'Missing link' between Earth's two life-forms found

    New microbial species tells us something about our dark past, say scientists
    The Pan Am Experience is a 'flight' back to the 1970s that never takes off - at least, not literally

    Pan Am Experience: A 'flight' back to the 70s

    Tim Walker checks in and checks out a four-hour journey with a difference
    Humans aren't alone in indulging in politics - it's everywhere in the animal world

    Humans aren't alone in indulging in politics

    Voting, mutual back-scratching, coups and charismatic leaders - it's everywhere in the animal world
    Crisp sales are in decline - but this tasty trivia might tempt back the turncoats

    Crisp sales are in decline

    As a nation we're filling up on popcorn and pitta chips and forsaking their potato-based predecessors
    Ronald McDonald the muse? Why Banksy, Ron English and Keith Coventry are lovin' Maccy D's

    Ronald McDonald the muse

    A new wave of artists is taking inspiration from the fast food chain
    13 best picnic blankets

    13 best picnic blankets

    Dine al fresco without the grass stains and damp bottoms with something from our pick of picnic rugs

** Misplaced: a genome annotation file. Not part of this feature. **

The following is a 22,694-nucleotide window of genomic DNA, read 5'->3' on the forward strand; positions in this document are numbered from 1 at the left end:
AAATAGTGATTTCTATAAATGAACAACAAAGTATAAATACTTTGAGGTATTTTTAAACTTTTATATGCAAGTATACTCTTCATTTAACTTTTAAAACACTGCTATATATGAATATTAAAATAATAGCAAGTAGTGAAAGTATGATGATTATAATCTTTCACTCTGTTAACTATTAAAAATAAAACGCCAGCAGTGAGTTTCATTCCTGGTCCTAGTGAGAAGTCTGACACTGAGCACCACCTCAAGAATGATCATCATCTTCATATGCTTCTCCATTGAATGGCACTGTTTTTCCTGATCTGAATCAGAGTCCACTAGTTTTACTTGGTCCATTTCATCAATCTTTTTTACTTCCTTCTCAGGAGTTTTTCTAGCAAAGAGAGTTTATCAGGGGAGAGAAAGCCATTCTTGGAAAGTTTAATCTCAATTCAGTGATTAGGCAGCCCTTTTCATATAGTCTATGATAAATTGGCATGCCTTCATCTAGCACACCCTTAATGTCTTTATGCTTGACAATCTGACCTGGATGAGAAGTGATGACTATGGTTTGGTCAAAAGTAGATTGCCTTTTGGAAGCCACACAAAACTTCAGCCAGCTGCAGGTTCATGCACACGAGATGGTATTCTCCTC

Barcelona 3 Bayern Munich 0 player ratings: Lionel Messi scores twice - but does he score highest in our ratings?

    Barcelona vs Bayern Munich player ratings

    Lionel Messi scores twice - but does he score highest in our ratings?
    Martin Guptill: Explosive New Zealand batsman who sets the range for Kiwis' big guns

    Explosive batsman who sets the range for Kiwis' big guns

    Martin Guptill has smashed early runs for Derbyshire and tells Richard Edwards to expect more from the 'freakish' Brendon McCullum and his buoyant team during their tour of England
    General Election 2015: Ed Miliband's unlikely journey from hapless geek to heart-throb

    Miliband's unlikely journey from hapless geek to heart-throb

    He was meant to be Labour's biggest handicap - but has become almost an asset
    General Election 2015: A guide to the smaller parties, from the the National Health Action Party to the Church of the Militant Elvis Party

    On the margins

    From Militant Elvis to Women's Equality: a guide to the underdogs standing in the election
    Amr Darrag: Ex-Muslim Brotherhood minister in exile still believes Egypt's military regime can be replaced with 'moderate' Islamic rule

    'This is the battle of young Egypt for the future of our country'

    Ex-Muslim Brotherhood minister Amr Darrag still believes the opposition can rid Egypt of its military regime and replace it with 'moderate' Islamic rule, he tells Robert Fisk
    Why patients must rely less on doctors: Improving our own health is the 'blockbuster drug of the century'

    Why patients must rely less on doctors

    Improving our own health is the 'blockbuster drug of the century'